Friday, January 30, 2009

Chocolate Spice Praliné Ice Cream

Although ice cream is often associated with the lazy days of summer, who could possibly refuse a scoop even in the depths of winter? So many flavors, so little time.

Ice cream is one of those immense culinary pleasures that when freshly homemade is total nirvana. I set out to marry a deep bittersweet chocolate flavor with the special warmth of spices and the super bling of caramelized almonds. This is the happy result.

There are so many wonderful spice combinations that go well with chocolate and I think cinnamon and star anise are among the most well-suited. They seem to bring out the earthy richness and complexity of the cocoa bean and enrich the natural depth of bittersweet. I added caramelized almond powder - called praliné in the parlance of pastry - to lend some crunchy texture and another layer of earthiness from the nuts and amber caramel. I think you will find this combination irresistible.

This ice cream is for serious chocolate lovers. It’s incredibly delicious without being heavy. It has just the perfect amount of sweetness that won’t mask or override the flavor of the chocolate or the spices. Once you’ve had a taste of this, I think you’ll agree. This is absolute pure luxury.

Bench notes:
- I used Callebaut bittersweet chocolate. It’s very good with Trader Joe’s bulk chocolate as well. Just be sure it’s bittersweet.
- When making the praliné, stir gently. Too much vigorous stirring will cause the mixture to crystallize. The toasting of almonds and darkening of the caramel take just a minute or two. Praliné powder can be kept in an airtight container in your refrigerator for a very long period of time.
- Let the spices steep until the flavor is fairly strong. Remember, the bittersweet chocolate will combine to tone it down. I let the base chill overnight to allow time for the flavors to marry.
- The rum rounds out all the flavors beautifully without the final product tasting of alcohol.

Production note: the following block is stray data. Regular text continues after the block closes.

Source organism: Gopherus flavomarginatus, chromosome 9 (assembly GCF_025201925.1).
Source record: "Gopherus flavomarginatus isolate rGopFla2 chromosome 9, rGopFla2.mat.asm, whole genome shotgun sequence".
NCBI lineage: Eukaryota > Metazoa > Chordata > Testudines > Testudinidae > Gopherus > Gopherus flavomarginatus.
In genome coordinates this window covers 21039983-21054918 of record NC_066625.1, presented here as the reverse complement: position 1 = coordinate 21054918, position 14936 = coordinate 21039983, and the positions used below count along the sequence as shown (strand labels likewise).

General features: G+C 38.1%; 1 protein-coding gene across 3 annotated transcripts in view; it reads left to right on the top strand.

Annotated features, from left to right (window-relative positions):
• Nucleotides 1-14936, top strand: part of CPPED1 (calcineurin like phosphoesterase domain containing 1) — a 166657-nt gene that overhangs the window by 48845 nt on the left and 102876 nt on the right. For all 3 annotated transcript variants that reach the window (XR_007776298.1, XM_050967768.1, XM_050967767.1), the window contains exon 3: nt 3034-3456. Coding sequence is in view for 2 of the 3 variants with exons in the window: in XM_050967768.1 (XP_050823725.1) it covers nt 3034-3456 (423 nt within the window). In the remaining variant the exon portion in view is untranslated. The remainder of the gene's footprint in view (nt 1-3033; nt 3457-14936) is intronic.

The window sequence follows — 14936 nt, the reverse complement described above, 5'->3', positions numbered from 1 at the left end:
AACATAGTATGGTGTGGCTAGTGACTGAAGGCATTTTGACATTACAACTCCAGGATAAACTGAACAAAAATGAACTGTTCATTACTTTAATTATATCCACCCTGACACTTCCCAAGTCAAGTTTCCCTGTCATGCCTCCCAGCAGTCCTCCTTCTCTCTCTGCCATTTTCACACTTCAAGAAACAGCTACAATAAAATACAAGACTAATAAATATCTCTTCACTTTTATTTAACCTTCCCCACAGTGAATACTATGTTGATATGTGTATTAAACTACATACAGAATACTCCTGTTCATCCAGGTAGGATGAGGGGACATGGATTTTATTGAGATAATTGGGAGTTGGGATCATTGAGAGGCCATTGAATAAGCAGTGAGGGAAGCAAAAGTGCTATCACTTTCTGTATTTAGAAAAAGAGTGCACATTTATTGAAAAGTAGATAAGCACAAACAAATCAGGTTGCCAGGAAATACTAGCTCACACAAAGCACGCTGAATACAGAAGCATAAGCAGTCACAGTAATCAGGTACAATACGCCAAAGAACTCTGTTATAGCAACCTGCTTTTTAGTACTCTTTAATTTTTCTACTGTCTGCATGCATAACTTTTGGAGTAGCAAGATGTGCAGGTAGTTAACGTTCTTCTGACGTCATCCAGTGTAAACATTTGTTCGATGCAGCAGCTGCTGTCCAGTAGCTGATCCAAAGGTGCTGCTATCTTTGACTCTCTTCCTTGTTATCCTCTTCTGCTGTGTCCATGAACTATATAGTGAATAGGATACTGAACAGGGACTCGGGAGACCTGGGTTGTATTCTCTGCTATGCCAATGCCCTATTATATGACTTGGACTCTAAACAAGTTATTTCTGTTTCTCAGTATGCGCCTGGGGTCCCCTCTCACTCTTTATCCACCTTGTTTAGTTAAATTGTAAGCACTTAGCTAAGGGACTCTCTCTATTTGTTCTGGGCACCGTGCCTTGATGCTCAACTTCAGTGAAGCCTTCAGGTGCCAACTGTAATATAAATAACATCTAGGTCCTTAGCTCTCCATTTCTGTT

Chocolate Spice Praliné Ice Cream

8 oz bittersweet chocolate
1 C heavy cream
2 C whole milk
1/2 C sugar
pinch salt
1 cinnamon stick
2 star anise
4 egg yolks
1 T rum

Almond Praliné
1 C sugar
water to cover
1 C almonds

To make the praliné, place the sugar in a saucepan with just enough water to cover. Bring to a boil without stirring until the sugar begins to caramelize and takes on the color of light honey. Turn the heat down to low and add the almonds. Stir gently with a wooden spoon to coat and cook until the almonds are toasted and the caramel begins to turn the color of amber. Take off the heat immediately and pour mixture onto a silpat-lined or lightly oiled baking sheet. Cool until firm, about 15-20 minutes. Break the praliné into small pieces and grind in a food processor until powdery.

For the ice cream, heat the 2 cups of milk with the sugar and salt until dissolved. Add the cinnamon and star anise and simmer for a couple of minutes. Take off the heat, cover and steep for about 30 – 45 minutes or until it has the desired strength.

Chop the chocolate into small pieces. Combine with the heavy cream and warm over bain marie until chocolate is melted. Remove from heat and stir until smooth. Set aside.

Remove the cinnamon stick and the star anise and re-warm the spice milk mixture. Whisk eggs yolks and add some of the warm milk to temper the mixture, whisking constantly. Pour the yolk mixture into the remaining warm milk, whisk together and return to low heat. Cook, stirring constantly with a spoon, until the custard coats the back of the spoon and a finger traced through it leaves a clean track. Strain immediately into the chocolate mixture and stir to combine. Blend in the rum. Cool and refrigerate until thoroughly chilled.

Freeze according to your machine’s directions. Pour the ice cream into a clean airtight container and fold in the praliné. Press a piece of plastic wrap into the surface of the ice cream, cover and place in your freezer to firm up a bit.

Friday, January 23, 2009

Apple of My Eye

It’s a very happy circumstance that there are so many fantastic apple desserts in the world. Some have become great classics and others are being dreamed up every day in professional kitchens around the globe. I think Americans are particularly fond of apples and we tend not to stray too far from the classics because they’re so ubiquitous and delicious. But, hold on! Apple of my Eye is a mouthwatering surprise created by the incomparable Elizabeth Falkner.

In addition to being a celebrated pastry chef, Elizabeth is a fearless entrepreneur. She operates Citizen Cake in San Francisco as well as several other venues, including Citizen Cupcake, a Citizen Cake Kiosk in SOMA and the new Orson. I had the opportunity to intern at Citizen Cake right after finishing pastry school and it was a real treat. First of all, the pastry kitchen was huge and spotless. The worktable was in the center of the room so the staff faced one another instead of standing in a line. For a beginner, it was a good place to start. Elizabeth is a gracious person with a very creative spirit. She enjoys herself tremendously and it shows in everything she does.